Consider All Learning Styles
There are several different adult learning styles that can impact how adults approach learning and education. These styles can be categorized into three main types: visual, auditory, and kinesthetic.
Visual learners tend to learn best through the use of visual aids such as diagrams, charts, and graphs. They may also prefer to take detailed notes or create mind maps to help them process and understand new information.
Auditory learners prefer to learn through listening and speaking. They may benefit from lectures, discussions, and verbal explanations of concepts. They may also prefer to participate in group discussions and debates to help solidify their understanding of a topic.
Kinesthetic learners prefer to learn through hands-on experiences and activities. They may benefit from hands-on demonstrations, experiments, and practical application of concepts. They may also prefer to take breaks and move around while learning in order to stay engaged.
It is important to note that many adults may have a combination of learning styles and may prefer different methods of learning depending on the subject matter. It is also important for instructional technologists to be aware of the different learning styles of their students and to incorporate a variety of teaching methods in order to meet the needs of all learners.
Active learning is a teaching approach that involves engaging students in the learning process through activities, discussions, and other forms of interactive instruction. In eLearning, active learning can be achieved through a variety of methods, including:
Interactive modules: ELearning courses can incorporate interactive modules that allow students to practice applying their learning through activities such as simulations, games, and quizzes.
Discussions: forums and chat rooms can provide students space to engage in discussions and share their ideas with one another.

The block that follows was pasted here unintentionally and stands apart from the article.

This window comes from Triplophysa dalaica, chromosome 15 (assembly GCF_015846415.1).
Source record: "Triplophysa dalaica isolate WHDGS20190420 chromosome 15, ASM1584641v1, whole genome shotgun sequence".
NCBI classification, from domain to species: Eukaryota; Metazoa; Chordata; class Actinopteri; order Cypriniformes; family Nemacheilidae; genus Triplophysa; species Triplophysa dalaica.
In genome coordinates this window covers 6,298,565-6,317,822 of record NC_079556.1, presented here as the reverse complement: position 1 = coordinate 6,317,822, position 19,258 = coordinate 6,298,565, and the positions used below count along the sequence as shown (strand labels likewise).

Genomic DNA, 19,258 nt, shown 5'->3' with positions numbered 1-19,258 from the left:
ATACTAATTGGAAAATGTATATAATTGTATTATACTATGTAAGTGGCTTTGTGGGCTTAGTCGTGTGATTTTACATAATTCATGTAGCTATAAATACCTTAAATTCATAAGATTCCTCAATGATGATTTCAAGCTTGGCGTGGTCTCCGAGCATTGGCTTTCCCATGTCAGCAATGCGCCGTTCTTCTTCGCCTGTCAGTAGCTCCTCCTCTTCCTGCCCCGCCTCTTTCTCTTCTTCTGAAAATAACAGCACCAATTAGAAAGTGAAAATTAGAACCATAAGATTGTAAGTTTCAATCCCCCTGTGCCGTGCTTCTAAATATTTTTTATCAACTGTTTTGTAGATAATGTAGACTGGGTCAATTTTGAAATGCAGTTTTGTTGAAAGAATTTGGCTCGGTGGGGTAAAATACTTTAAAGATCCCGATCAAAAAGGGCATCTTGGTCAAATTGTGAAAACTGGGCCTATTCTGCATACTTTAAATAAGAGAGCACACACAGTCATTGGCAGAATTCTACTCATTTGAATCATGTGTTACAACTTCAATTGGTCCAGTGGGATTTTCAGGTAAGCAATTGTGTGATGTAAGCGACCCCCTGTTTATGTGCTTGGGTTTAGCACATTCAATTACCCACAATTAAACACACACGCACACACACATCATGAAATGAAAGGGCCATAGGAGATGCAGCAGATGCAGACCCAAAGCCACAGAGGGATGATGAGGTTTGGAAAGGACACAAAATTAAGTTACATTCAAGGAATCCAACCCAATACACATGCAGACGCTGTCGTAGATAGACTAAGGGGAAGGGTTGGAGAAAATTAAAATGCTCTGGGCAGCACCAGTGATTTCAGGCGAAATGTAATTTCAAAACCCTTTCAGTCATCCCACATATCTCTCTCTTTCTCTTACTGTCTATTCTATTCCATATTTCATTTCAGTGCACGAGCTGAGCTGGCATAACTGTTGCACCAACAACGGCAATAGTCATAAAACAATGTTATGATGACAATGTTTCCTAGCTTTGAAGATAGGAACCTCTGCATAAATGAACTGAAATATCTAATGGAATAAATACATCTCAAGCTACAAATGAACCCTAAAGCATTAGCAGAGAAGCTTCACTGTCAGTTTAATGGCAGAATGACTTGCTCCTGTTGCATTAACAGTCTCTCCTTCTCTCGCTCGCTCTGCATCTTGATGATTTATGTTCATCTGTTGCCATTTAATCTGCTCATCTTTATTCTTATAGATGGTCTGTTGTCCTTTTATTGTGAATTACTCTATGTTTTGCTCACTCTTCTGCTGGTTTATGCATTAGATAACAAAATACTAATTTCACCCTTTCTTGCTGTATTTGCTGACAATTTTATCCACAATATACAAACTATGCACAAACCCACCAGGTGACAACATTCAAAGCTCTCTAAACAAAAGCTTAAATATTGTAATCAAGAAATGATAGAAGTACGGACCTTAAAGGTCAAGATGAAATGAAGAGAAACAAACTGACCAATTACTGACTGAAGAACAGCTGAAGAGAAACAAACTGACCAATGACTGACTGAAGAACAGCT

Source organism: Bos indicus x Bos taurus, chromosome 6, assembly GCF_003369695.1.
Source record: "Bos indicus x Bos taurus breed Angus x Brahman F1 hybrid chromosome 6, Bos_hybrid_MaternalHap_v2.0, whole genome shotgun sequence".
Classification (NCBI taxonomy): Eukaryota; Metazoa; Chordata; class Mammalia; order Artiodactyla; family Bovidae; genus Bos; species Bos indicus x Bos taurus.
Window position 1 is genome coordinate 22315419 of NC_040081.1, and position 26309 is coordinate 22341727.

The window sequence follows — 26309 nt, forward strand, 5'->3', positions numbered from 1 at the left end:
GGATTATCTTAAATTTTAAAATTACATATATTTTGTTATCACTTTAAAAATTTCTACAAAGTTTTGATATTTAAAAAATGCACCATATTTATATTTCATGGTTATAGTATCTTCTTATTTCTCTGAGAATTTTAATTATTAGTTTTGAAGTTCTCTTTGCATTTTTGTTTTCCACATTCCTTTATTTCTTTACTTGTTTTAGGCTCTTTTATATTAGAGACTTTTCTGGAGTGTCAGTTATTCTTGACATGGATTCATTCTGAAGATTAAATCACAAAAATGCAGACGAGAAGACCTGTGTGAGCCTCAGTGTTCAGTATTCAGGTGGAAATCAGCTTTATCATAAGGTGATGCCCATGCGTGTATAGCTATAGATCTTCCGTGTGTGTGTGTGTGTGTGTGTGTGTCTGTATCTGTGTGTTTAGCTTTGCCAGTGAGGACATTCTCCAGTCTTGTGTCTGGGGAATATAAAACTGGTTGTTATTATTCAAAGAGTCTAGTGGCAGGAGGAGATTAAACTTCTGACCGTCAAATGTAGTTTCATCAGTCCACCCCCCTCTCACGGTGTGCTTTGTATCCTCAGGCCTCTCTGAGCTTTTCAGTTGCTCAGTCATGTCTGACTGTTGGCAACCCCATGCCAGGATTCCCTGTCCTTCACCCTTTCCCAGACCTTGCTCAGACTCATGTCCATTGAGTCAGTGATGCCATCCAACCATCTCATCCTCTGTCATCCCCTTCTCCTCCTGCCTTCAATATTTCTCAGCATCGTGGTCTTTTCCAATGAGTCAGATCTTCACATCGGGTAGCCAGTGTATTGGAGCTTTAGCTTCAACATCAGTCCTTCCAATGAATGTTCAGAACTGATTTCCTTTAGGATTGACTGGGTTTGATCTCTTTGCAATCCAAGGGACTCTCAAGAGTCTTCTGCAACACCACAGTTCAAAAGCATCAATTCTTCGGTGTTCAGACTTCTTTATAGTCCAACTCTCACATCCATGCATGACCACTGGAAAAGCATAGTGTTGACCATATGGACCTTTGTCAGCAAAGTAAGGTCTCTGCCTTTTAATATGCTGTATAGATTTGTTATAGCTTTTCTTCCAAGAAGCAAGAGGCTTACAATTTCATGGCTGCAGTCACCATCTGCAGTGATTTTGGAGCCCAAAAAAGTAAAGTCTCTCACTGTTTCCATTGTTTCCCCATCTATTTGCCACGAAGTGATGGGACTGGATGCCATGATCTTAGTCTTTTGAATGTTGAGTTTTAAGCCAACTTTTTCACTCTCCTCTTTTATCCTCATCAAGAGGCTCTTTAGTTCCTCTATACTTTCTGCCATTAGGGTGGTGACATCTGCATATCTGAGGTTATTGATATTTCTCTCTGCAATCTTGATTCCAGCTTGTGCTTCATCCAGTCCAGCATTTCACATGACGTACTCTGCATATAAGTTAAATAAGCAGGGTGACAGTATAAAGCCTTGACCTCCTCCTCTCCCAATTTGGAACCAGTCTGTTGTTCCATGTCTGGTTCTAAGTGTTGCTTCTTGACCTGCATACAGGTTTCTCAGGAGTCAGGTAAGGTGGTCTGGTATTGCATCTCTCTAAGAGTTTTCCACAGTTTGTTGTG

Team/cohort work: Collaborative tools such as OneDrive and MS Teams can be used to allow students to work on group projects and share their work with one another.
Problem-based learning: eLearning courses should present students with business problems to solve, which can help to make the learning relevant and applicable to their lives.
Overall, incorporating active learning into eLearning can help to make the learning experience more dynamic and engaging. Using a variety of interactive activities and collaborative tools, an instructional technologist can create eLearning programs that promote active learning and helps students to retain and apply their learning.
Be Mindful of the Length
Keeping an eLearning course as short as possible without omitting critical information is important for both the learning process and productivity. This means that you’ll need to put a lot of thought into what information makes it into your custom training course and what you’ll need to leave out. Remember, the sooner your employees complete their training and can get to work, the more productive they will be.
Language is Important
When creating a custom eLearning course that works, it is important to present it in a language that connects with your target audience. In this case “language” means much more than verbal languages such as English, Spanish, etc. Instead, it’s more about using terminology that your target audience will understand. This can mean using the right acronyms, slang, and technical jargon associated with the course material. As a result, your employees will learn better, and your eLearning course will come across as being authentic and created by a true subject matter authority.
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